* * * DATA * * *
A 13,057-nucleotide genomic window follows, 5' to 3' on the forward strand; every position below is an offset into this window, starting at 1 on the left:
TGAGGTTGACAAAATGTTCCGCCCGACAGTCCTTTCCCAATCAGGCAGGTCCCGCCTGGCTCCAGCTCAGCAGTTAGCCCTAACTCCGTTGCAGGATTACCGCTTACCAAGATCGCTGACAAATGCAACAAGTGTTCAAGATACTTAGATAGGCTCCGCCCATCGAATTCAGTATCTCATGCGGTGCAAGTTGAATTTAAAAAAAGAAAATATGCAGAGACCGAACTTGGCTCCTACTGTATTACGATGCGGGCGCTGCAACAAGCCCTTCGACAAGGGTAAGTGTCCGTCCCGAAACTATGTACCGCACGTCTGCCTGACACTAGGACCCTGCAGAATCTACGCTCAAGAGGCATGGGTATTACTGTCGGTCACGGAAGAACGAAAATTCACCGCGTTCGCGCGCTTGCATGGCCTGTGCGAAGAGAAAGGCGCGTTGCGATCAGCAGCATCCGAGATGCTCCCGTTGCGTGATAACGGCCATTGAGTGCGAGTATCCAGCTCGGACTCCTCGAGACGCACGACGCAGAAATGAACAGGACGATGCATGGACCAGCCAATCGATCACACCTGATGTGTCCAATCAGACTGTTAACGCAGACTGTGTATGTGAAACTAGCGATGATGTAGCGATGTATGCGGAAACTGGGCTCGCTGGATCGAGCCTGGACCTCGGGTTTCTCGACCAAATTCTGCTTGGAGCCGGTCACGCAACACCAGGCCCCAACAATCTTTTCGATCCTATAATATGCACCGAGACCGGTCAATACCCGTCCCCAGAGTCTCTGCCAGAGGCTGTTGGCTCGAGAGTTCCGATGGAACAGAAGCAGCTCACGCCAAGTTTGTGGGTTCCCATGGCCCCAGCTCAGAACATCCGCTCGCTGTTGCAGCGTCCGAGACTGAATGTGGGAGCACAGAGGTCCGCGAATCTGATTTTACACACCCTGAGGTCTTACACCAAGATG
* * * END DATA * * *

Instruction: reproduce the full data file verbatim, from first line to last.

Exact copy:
A 13,057-nucleotide genomic window follows, 5' to 3' on the forward strand; every position below is an offset into this window, starting at 1 on the left:
TGAGGTTGACAAAATGTTCCGCCCGACAGTCCTTTCCCAATCAGGCAGGTCCCGCCTGGCTCCAGCTCAGCAGTTAGCCCTAACTCCGTTGCAGGATTACCGCTTACCAAGATCGCTGACAAATGCAACAAGTGTTCAAGATACTTAGATAGGCTCCGCCCATCGAATTCAGTATCTCATGCGGTGCAAGTTGAATTTAAAAAAAGAAAATATGCAGAGACCGAACTTGGCTCCTACTGTATTACGATGCGGGCGCTGCAACAAGCCCTTCGACAAGGGTAAGTGTCCGTCCCGAAACTATGTACCGCACGTCTGCCTGACACTAGGACCCTGCAGAATCTACGCTCAAGAGGCATGGGTATTACTGTCGGTCACGGAAGAACGAAAATTCACCGCGTTCGCGCGCTTGCATGGCCTGTGCGAAGAGAAAGGCGCGTTGCGATCAGCAGCATCCGAGATGCTCCCGTTGCGTGATAACGGCCATTGAGTGCGAGTATCCAGCTCGGACTCCTCGAGACGCACGACGCAGAAATGAACAGGACGATGCATGGACCAGCCAATCGATCACACCTGATGTGTCCAATCAGACTGTTAACGCAGACTGTGTATGTGAAACTAGCGATGATGTAGCGATGTATGCGGAAACTGGGCTCGCTGGATCGAGCCTGGACCTCGGGTTTCTCGACCAAATTCTGCTTGGAGCCGGTCACGCAACACCAGGCCCCAACAATCTTTTCGATCCTATAATATGCACCGAGACCGGTCAATACCCGTCCCCAGAGTCTCTGCCAGAGGCTGTTGGCTCGAGAGTTCCGATGGAACAGAAGCAGCTCACGCCAAGTTTGTGGGTTCCCATGGCCCCAGCTCAGAACATCCGCTCGCTGTTGCAGCGTCCGAGACTGAATGTGGGAGCACAGAGGTCCGCGAATCTGATTTTACACACCCTGAGGTCTTACACCAAGATG